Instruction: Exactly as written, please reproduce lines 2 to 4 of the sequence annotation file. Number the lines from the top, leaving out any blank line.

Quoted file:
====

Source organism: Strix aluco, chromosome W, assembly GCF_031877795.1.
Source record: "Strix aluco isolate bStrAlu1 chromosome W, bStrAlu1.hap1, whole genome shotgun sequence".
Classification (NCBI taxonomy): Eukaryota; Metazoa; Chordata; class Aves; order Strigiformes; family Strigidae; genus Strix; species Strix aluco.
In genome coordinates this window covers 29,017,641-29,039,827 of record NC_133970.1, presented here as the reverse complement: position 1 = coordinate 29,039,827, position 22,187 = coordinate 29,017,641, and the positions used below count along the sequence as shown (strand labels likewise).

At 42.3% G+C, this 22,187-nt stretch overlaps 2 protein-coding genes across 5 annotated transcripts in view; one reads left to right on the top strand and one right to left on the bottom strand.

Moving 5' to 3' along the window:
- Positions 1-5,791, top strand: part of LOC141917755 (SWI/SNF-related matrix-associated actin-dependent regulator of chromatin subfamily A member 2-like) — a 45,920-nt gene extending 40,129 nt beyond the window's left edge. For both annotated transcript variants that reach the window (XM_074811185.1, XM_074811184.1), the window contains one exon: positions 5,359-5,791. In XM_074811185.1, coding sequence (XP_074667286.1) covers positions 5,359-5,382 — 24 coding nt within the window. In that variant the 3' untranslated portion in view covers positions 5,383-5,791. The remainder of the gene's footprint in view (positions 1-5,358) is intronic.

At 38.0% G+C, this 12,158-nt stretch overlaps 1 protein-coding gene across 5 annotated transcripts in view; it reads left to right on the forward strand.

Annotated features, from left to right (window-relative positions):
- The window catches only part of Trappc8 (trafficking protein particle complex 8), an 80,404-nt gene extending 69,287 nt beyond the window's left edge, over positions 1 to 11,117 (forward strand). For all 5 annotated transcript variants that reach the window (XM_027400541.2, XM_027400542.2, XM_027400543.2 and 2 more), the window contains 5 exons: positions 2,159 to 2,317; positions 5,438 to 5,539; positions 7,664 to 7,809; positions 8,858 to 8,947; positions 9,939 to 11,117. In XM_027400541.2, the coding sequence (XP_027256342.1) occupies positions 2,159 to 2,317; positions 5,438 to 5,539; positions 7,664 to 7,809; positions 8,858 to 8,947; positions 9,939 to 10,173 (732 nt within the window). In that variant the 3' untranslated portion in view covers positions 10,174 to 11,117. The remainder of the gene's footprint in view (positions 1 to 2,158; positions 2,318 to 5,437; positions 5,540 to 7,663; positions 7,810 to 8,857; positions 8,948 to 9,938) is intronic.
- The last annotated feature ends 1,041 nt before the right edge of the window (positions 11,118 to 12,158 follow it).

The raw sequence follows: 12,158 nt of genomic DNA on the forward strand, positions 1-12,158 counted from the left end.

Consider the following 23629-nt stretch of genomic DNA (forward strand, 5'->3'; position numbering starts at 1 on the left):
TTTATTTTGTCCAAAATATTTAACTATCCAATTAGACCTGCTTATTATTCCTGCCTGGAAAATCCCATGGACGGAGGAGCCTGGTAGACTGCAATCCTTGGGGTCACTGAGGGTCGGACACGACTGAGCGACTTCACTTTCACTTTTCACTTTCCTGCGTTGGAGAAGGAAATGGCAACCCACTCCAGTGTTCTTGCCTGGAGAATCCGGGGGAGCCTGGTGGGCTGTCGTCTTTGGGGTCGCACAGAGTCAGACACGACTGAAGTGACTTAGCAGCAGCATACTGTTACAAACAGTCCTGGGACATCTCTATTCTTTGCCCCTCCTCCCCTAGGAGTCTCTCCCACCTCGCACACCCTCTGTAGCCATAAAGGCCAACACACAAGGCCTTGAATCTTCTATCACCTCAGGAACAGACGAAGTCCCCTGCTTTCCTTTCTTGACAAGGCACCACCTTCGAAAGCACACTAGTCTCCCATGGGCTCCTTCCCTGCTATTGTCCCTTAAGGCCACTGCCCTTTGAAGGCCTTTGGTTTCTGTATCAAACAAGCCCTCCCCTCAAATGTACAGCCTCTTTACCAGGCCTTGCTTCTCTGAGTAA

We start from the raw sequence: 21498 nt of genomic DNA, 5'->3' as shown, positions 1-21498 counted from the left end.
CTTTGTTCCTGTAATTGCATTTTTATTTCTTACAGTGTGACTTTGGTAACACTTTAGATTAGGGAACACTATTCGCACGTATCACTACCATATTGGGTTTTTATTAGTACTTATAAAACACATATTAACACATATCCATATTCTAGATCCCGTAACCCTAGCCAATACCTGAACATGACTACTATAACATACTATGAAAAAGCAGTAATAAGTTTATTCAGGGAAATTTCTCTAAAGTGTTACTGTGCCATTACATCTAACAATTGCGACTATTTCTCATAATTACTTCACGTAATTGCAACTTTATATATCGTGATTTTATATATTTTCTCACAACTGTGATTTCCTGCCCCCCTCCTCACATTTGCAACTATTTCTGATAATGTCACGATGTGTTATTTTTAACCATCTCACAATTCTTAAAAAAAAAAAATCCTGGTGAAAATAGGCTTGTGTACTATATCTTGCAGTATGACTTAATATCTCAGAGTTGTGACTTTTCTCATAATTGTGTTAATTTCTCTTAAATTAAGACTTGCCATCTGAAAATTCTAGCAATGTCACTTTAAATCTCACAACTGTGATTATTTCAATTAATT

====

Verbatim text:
Source record: "Strix aluco isolate bStrAlu1 chromosome W, bStrAlu1.hap1, whole genome shotgun sequence".
Classification (NCBI taxonomy): Eukaryota; Metazoa; Chordata; class Aves; order Strigiformes; family Strigidae; genus Strix; species Strix aluco.
In genome coordinates this window covers 29,017,641-29,039,827 of record NC_133970.1, presented here as the reverse complement: position 1 = coordinate 29,039,827, position 22,187 = coordinate 29,017,641, and the positions used below count along the sequence as shown (strand labels likewise).